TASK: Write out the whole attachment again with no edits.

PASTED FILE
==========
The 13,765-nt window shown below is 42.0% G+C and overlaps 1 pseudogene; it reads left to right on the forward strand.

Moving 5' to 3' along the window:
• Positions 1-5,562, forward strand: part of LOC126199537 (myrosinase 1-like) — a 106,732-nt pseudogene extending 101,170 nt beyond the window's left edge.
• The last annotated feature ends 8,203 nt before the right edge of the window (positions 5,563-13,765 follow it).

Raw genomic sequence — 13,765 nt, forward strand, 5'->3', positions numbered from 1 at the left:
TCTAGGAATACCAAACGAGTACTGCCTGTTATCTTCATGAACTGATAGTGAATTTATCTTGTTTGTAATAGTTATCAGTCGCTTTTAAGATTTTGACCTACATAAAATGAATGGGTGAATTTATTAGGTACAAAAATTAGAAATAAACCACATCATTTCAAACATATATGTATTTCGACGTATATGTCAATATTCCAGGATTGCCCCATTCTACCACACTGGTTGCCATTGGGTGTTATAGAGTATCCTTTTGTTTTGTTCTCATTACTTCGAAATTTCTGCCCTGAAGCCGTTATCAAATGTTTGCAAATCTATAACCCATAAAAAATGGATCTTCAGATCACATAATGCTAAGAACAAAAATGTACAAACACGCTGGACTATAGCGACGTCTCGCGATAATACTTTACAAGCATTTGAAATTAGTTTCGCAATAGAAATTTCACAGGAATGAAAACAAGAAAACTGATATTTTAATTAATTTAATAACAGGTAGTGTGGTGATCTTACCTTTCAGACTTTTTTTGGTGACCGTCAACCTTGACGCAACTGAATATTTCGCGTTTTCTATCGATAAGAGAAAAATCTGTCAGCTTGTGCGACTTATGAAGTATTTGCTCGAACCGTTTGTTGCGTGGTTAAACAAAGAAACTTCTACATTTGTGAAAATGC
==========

The 13,765-nt window shown below is 42.0% G+C and overlaps 1 pseudogene; it reads left to right on the forward strand.

Moving 5' to 3' along the window:
• Positions 1-5,562, forward strand: part of LOC126199537 (myrosinase 1-like) — a 106,732-nt pseudogene extending 101,170 nt beyond the window's left edge.
• The last annotated feature ends 8,203 nt before the right edge of the window (positions 5,563-13,765 follow it).

Raw genomic sequence — 13,765 nt, forward strand, 5'->3', positions numbered from 1 at the left:
TCTAGGAATACCAAACGAGTACTGCCTGTTATCTTCATGAACTGATAGTGAATTTATCTTGTTTGTAATAGTTATCAGTCGCTTTTAAGATTTTGACCTACATAAAATGAATGGGTGAATTTATTAGGTACAAAAATTAGAAATAAACCACATCATTTCAAACATATATGTATTTCGACGTATATGTCAATATTCCAGGATTGCCCCATTCTACCACACTGGTTGCCATTGGGTGTTATAGAGTATCCTTTTGTTTTGTTCTCATTACTTCGAAATTTCTGCCCTGAAGCCGTTATCAAATGTTTGCAAATCTATAACCCATAAAAAATGGATCTTCAGATCACATAATGCTAAGAACAAAAATGTACAAACACGCTGGACTATAGCGACGTCTCGCGATAATACTTTACAAGCATTTGAAATTAGTTTCGCAATAGAAATTTCACAGGAATGAAAACAAGAAAACTGATATTTTAATTAATTTAATAACAGGTAGTGTGGTGATCTTACCTTTCAGACTTTTTTTGGTGACCGTCAACCTTGACGCAACTGAATATTTCGCGTTTTCTATCGATAAGAGAAAAATCTGTCAGCTTGTGCGACTTATGAAGTATTTGCTCGAACCGTTTGTTGCGTGGTTAAACAAAGAAACTTCTACATTTGTGAAAATGC